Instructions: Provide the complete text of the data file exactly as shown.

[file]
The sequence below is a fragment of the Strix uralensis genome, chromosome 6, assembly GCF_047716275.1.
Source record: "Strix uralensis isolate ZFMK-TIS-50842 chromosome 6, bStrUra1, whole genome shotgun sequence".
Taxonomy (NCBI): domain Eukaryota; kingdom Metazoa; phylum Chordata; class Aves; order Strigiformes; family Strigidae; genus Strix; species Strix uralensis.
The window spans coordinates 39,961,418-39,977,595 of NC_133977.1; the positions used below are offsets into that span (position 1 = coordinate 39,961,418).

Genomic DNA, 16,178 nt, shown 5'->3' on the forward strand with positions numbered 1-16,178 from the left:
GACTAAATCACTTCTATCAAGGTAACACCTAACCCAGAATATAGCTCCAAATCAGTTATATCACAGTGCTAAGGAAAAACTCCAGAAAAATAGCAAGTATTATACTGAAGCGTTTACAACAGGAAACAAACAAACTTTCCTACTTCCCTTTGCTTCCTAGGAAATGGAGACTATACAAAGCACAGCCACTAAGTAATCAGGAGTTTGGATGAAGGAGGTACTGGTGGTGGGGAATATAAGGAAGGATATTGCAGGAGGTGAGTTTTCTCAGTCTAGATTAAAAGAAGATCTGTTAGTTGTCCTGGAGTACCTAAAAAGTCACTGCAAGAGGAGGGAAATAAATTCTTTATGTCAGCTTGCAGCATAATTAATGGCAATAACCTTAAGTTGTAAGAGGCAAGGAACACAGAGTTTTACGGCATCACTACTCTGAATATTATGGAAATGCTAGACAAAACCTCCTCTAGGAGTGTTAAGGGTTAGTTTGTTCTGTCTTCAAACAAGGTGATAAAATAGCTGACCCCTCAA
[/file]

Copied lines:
The sequence below is a fragment of the Strix uralensis genome, chromosome 6, assembly GCF_047716275.1.
Source record: "Strix uralensis isolate ZFMK-TIS-50842 chromosome 6, bStrUra1, whole genome shotgun sequence".
Taxonomy (NCBI): domain Eukaryota; kingdom Metazoa; phylum Chordata; class Aves; order Strigiformes; family Strigidae; genus Strix; species Strix uralensis.
The window spans coordinates 39,961,418-39,977,595 of NC_133977.1; the positions used below are offsets into that span (position 1 = coordinate 39,961,418).

Genomic DNA, 16,178 nt, shown 5'->3' on the forward strand with positions numbered 1-16,178 from the left:
GACTAAATCACTTCTATCAAGGTAACACCTAACCCAGAATATAGCTCCAAATCAGTTATATCACAGTGCTAAGGAAAAACTCCAGAAAAATAGCAAGTATTATACTGAAGCGTTTACAACAGGAAACAAACAAACTTTCCTACTTCCCTTTGCTTCCTAGGAAATGGAGACTATACAAAGCACAGCCACTAAGTAATCAGGAGTTTGGATGAAGGAGGTACTGGTGGTGGGGAATATAAGGAAGGATATTGCAGGAGGTGAGTTTTCTCAGTCTAGATTAAAAGAAGATCTGTTAGTTGTCCTGGAGTACCTAAAAAGTCACTGCAAGAGGAGGGAAATAAATTCTTTATGTCAGCTTGCAGCATAATTAATGGCAATAACCTTAAGTTGTAAGAGGCAAGGAACACAGAGTTTTACGGCATCACTACTCTGAATATTATGGAAATGCTAGACAAAACCTCCTCTAGGAGTGTTAAGGGTTAGTTTGTTCTGTCTTCAAACAAGGTGATAAAATAGCTGACCCCTCAA